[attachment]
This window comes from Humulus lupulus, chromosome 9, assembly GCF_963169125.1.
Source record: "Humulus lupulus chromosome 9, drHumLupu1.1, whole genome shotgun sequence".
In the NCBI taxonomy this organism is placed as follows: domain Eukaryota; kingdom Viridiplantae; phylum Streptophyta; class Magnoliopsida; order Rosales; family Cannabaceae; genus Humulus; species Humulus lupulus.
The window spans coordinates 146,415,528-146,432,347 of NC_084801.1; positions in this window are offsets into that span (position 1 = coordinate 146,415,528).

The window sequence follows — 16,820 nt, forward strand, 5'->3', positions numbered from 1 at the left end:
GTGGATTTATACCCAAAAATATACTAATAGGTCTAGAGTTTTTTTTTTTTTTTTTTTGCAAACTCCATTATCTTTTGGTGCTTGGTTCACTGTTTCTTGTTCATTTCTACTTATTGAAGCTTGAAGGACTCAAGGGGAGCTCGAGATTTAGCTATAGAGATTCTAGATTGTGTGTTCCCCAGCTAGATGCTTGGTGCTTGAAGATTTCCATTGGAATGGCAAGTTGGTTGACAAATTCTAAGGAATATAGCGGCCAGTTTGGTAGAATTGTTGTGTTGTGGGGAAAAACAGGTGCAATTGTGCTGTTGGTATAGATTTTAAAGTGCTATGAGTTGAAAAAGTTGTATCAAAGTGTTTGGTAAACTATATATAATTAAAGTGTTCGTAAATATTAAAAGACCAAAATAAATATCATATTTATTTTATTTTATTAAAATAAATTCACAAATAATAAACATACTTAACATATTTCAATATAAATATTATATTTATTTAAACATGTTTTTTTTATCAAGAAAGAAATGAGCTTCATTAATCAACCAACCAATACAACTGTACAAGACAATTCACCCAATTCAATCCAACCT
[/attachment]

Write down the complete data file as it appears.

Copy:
This window comes from Humulus lupulus, chromosome 9, assembly GCF_963169125.1.
Source record: "Humulus lupulus chromosome 9, drHumLupu1.1, whole genome shotgun sequence".
In the NCBI taxonomy this organism is placed as follows: domain Eukaryota; kingdom Viridiplantae; phylum Streptophyta; class Magnoliopsida; order Rosales; family Cannabaceae; genus Humulus; species Humulus lupulus.
The window spans coordinates 146,415,528-146,432,347 of NC_084801.1; positions in this window are offsets into that span (position 1 = coordinate 146,415,528).

The window sequence follows — 16,820 nt, forward strand, 5'->3', positions numbered from 1 at the left end:
GTGGATTTATACCCAAAAATATACTAATAGGTCTAGAGTTTTTTTTTTTTTTTTTTTGCAAACTCCATTATCTTTTGGTGCTTGGTTCACTGTTTCTTGTTCATTTCTACTTATTGAAGCTTGAAGGACTCAAGGGGAGCTCGAGATTTAGCTATAGAGATTCTAGATTGTGTGTTCCCCAGCTAGATGCTTGGTGCTTGAAGATTTCCATTGGAATGGCAAGTTGGTTGACAAATTCTAAGGAATATAGCGGCCAGTTTGGTAGAATTGTTGTGTTGTGGGGAAAAACAGGTGCAATTGTGCTGTTGGTATAGATTTTAAAGTGCTATGAGTTGAAAAAGTTGTATCAAAGTGTTTGGTAAACTATATATAATTAAAGTGTTCGTAAATATTAAAAGACCAAAATAAATATCATATTTATTTTATTTTATTAAAATAAATTCACAAATAATAAACATACTTAACATATTTCAATATAAATATTATATTTATTTAAACATGTTTTTTTTATCAAGAAAGAAATGAGCTTCATTAATCAACCAACCAATACAACTGTACAAGACAATTCACCCAATTCAATCCAACCT